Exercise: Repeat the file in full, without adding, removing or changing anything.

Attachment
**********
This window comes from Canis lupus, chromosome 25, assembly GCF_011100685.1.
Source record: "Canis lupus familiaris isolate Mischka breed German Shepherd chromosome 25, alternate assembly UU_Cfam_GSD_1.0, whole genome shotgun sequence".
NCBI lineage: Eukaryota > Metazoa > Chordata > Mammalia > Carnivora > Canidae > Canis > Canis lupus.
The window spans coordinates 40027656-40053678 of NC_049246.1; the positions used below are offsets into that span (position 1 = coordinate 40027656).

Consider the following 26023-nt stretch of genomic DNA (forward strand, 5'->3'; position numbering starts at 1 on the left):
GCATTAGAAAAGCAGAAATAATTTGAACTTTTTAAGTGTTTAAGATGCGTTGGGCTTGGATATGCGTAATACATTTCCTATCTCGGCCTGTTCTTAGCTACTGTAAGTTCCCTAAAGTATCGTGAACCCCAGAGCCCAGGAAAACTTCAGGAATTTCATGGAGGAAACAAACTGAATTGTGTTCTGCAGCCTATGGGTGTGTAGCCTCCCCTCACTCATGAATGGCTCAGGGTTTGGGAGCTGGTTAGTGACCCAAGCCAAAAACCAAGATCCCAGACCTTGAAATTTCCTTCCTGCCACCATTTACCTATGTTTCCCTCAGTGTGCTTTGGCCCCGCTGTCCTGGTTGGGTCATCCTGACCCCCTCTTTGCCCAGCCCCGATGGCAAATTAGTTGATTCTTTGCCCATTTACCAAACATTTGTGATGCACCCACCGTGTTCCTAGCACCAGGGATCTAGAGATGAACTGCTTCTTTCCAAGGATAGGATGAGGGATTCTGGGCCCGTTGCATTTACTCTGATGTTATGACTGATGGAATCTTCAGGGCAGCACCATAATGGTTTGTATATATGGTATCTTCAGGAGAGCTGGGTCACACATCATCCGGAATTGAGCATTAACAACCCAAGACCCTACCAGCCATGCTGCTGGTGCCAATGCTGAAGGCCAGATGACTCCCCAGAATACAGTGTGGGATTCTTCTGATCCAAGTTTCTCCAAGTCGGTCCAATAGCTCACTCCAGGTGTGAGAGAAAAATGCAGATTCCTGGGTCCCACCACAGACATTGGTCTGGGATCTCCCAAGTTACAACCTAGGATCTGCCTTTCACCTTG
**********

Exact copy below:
This window comes from Canis lupus, chromosome 25, assembly GCF_011100685.1.
Source record: "Canis lupus familiaris isolate Mischka breed German Shepherd chromosome 25, alternate assembly UU_Cfam_GSD_1.0, whole genome shotgun sequence".
NCBI lineage: Eukaryota > Metazoa > Chordata > Mammalia > Carnivora > Canidae > Canis > Canis lupus.
The window spans coordinates 40027656-40053678 of NC_049246.1; the positions used below are offsets into that span (position 1 = coordinate 40027656).

Consider the following 26023-nt stretch of genomic DNA (forward strand, 5'->3'; position numbering starts at 1 on the left):
GCATTAGAAAAGCAGAAATAATTTGAACTTTTTAAGTGTTTAAGATGCGTTGGGCTTGGATATGCGTAATACATTTCCTATCTCGGCCTGTTCTTAGCTACTGTAAGTTCCCTAAAGTATCGTGAACCCCAGAGCCCAGGAAAACTTCAGGAATTTCATGGAGGAAACAAACTGAATTGTGTTCTGCAGCCTATGGGTGTGTAGCCTCCCCTCACTCATGAATGGCTCAGGGTTTGGGAGCTGGTTAGTGACCCAAGCCAAAAACCAAGATCCCAGACCTTGAAATTTCCTTCCTGCCACCATTTACCTATGTTTCCCTCAGTGTGCTTTGGCCCCGCTGTCCTGGTTGGGTCATCCTGACCCCCTCTTTGCCCAGCCCCGATGGCAAATTAGTTGATTCTTTGCCCATTTACCAAACATTTGTGATGCACCCACCGTGTTCCTAGCACCAGGGATCTAGAGATGAACTGCTTCTTTCCAAGGATAGGATGAGGGATTCTGGGCCCGTTGCATTTACTCTGATGTTATGACTGATGGAATCTTCAGGGCAGCACCATAATGGTTTGTATATATGGTATCTTCAGGAGAGCTGGGTCACACATCATCCGGAATTGAGCATTAACAACCCAAGACCCTACCAGCCATGCTGCTGGTGCCAATGCTGAAGGCCAGATGACTCCCCAGAATACAGTGTGGGATTCTTCTGATCCAAGTTTCTCCAAGTCGGTCCAATAGCTCACTCCAGGTGTGAGAGAAAAATGCAGATTCCTGGGTCCCACCACAGACATTGGTCTGGGATCTCCCAAGTTACAACCTAGGATCTGCCTTTCACCTTG